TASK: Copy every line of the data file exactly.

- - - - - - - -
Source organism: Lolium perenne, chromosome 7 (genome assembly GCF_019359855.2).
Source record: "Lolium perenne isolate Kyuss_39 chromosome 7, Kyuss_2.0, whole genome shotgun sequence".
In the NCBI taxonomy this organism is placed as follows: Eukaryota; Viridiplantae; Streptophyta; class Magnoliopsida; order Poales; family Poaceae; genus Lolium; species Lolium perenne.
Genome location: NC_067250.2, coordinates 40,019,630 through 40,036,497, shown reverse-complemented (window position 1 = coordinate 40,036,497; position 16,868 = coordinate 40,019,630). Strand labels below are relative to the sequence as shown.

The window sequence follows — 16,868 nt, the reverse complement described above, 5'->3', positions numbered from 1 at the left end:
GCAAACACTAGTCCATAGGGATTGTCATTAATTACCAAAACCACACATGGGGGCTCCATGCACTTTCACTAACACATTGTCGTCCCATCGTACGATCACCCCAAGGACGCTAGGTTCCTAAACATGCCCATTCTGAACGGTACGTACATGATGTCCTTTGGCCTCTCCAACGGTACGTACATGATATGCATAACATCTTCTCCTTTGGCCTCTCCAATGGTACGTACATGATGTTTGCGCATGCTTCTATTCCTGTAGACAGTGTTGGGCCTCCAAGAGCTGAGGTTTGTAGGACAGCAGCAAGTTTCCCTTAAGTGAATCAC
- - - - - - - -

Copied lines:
Source organism: Lolium perenne, chromosome 7 (genome assembly GCF_019359855.2).
Source record: "Lolium perenne isolate Kyuss_39 chromosome 7, Kyuss_2.0, whole genome shotgun sequence".
In the NCBI taxonomy this organism is placed as follows: Eukaryota; Viridiplantae; Streptophyta; class Magnoliopsida; order Poales; family Poaceae; genus Lolium; species Lolium perenne.
Genome location: NC_067250.2, coordinates 40,019,630 through 40,036,497, shown reverse-complemented (window position 1 = coordinate 40,036,497; position 16,868 = coordinate 40,019,630). Strand labels below are relative to the sequence as shown.

The window sequence follows — 16,868 nt, the reverse complement described above, 5'->3', positions numbered from 1 at the left end:
GCAAACACTAGTCCATAGGGATTGTCATTAATTACCAAAACCACACATGGGGGCTCCATGCACTTTCACTAACACATTGTCGTCCCATCGTACGATCACCCCAAGGACGCTAGGTTCCTAAACATGCCCATTCTGAACGGTACGTACATGATGTCCTTTGGCCTCTCCAACGGTACGTACATGATATGCATAACATCTTCTCCTTTGGCCTCTCCAATGGTACGTACATGATGTTTGCGCATGCTTCTATTCCTGTAGACAGTGTTGGGCCTCCAAGAGCTGAGGTTTGTAGGACAGCAGCAAGTTTCCCTTAAGTGAATCAC